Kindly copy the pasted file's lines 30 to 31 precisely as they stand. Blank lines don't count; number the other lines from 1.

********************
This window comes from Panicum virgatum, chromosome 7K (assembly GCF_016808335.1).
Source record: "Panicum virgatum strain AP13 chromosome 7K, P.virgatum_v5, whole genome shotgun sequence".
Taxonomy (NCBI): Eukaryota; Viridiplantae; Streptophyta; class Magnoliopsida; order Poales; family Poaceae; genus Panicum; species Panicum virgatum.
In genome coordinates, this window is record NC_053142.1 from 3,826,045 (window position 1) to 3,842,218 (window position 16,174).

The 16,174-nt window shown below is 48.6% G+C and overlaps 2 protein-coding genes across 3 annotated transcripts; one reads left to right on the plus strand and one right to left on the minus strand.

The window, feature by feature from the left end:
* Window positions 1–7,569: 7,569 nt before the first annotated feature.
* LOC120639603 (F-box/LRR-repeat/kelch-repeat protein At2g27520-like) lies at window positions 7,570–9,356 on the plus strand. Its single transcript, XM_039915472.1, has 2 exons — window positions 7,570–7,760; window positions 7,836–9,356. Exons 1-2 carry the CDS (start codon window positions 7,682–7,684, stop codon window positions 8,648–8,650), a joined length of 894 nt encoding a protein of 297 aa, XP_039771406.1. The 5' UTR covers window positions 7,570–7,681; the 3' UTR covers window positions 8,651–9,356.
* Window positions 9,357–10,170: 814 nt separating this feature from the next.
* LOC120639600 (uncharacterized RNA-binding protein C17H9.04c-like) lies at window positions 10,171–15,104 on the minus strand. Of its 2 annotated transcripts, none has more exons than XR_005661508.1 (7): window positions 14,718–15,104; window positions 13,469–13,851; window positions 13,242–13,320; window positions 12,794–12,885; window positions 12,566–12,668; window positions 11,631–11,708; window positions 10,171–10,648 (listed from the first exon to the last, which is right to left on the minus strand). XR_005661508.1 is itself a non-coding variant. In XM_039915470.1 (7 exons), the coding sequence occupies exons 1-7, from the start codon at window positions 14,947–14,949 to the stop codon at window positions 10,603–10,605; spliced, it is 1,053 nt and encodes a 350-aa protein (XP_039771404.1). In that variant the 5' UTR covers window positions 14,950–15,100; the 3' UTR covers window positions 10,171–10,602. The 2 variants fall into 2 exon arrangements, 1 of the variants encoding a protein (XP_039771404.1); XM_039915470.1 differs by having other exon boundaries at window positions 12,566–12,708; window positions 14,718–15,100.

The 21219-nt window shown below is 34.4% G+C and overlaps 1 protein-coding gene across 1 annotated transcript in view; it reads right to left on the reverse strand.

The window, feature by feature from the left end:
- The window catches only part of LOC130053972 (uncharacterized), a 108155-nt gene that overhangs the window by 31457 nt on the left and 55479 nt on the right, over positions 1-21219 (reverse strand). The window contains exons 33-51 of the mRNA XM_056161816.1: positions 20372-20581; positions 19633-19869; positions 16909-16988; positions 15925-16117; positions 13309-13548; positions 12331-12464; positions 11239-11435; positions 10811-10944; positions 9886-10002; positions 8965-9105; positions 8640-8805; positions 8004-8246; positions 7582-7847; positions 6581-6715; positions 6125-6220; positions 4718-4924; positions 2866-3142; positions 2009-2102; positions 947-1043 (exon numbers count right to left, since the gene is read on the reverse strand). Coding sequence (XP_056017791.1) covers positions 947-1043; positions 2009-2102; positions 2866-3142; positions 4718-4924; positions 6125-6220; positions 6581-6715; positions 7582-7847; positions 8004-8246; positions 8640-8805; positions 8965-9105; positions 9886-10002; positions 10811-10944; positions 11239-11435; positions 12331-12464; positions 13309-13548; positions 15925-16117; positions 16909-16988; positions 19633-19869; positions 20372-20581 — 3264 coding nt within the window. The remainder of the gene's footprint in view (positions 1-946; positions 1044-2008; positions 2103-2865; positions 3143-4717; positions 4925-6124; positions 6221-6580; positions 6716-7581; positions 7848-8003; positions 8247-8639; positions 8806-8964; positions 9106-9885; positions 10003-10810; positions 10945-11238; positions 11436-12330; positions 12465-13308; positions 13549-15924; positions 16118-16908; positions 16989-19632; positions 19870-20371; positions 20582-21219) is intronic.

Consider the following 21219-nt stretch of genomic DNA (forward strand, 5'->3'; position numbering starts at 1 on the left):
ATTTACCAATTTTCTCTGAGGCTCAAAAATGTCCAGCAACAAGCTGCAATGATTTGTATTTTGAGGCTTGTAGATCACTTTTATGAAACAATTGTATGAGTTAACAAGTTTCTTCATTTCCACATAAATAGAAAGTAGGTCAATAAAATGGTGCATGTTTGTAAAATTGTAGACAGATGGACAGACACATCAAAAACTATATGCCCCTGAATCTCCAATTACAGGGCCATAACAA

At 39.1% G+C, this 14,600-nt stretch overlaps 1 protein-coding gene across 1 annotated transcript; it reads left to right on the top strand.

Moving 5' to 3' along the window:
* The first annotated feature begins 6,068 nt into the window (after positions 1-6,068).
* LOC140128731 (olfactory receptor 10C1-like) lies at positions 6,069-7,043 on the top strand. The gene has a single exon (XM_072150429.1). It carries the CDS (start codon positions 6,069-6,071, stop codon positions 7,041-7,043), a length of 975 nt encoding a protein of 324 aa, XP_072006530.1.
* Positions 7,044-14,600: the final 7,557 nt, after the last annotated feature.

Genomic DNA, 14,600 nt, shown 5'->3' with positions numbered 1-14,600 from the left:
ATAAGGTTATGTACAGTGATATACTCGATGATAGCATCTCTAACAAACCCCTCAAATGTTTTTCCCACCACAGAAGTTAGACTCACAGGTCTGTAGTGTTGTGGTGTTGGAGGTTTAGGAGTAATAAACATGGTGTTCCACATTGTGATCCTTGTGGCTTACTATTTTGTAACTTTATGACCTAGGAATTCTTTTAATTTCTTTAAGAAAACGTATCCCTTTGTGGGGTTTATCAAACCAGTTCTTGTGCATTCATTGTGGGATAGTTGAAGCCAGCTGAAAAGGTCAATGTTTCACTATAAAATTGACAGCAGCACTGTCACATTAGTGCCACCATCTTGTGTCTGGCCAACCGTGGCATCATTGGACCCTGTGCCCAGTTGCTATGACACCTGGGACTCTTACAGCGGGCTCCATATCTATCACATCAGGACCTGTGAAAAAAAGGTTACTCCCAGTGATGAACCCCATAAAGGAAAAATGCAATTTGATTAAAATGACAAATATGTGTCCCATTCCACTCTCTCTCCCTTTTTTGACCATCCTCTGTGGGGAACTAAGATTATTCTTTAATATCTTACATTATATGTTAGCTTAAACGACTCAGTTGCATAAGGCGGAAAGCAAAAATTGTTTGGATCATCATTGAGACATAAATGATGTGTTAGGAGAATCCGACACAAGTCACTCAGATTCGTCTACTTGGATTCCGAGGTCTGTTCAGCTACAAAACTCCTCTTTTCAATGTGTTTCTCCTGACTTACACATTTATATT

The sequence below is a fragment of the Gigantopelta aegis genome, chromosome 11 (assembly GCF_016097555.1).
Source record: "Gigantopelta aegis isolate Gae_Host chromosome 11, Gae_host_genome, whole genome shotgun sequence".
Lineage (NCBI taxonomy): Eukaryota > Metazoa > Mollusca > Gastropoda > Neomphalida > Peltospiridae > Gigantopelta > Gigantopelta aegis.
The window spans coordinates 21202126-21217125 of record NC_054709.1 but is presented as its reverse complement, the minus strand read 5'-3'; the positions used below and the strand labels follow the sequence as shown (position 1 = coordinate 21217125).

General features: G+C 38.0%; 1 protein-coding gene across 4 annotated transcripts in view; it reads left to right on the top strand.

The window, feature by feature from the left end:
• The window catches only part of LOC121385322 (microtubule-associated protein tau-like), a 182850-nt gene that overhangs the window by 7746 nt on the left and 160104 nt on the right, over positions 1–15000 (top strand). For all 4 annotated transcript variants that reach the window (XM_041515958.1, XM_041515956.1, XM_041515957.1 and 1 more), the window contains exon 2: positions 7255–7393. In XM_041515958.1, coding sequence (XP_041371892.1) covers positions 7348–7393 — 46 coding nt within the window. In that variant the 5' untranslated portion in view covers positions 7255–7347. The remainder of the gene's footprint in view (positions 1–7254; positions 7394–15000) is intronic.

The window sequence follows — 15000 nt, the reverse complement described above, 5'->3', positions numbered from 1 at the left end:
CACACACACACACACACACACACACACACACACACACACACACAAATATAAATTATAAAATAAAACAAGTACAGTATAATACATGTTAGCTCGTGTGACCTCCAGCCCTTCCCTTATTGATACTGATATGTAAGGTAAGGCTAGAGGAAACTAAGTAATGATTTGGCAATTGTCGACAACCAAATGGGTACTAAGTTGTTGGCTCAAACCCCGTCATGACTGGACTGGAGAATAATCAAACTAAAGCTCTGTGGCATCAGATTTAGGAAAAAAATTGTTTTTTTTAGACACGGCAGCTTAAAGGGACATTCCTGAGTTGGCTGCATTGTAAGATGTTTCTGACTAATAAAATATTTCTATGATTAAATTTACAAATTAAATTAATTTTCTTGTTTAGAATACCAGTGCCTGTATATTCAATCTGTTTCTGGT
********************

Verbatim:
The window sequence follows — 15000 nt, the reverse complement described above, 5'->3', positions numbered from 1 at the left end:
CACACACACACACACACACACACACACACACACACACACACACAAATATAAATTATAAAATAAAACAAGTACAGTATAATACATGTTAGCTCGTGTGACCTCCAGCCCTTCCCTTATTGATACTGATATGTAAGGTAAGGCTAGAGGAAACTAAGTAATGATTTGGCAATTGTCGACAACCAAATGGGTACTAAGTTGTTGGCTCAAACCCCGTCATGACTGGACTGGAGAATAATCAAACTAAAGCTCTGTGGCATCAGATTTAGGAAAAAAATTGTTTTTTTTAGACACGGCAGCTTAAAGGGACATTCCTGAGTTGGCTGCATTGTAAGATGTTTCTGACTAATAAAATATTTCTATGATTAAATTTACAAATTAAATTAATTTTCTTGTTTAGAATACCAGTGCCTGTATATTCAATCTGTTTCTGGT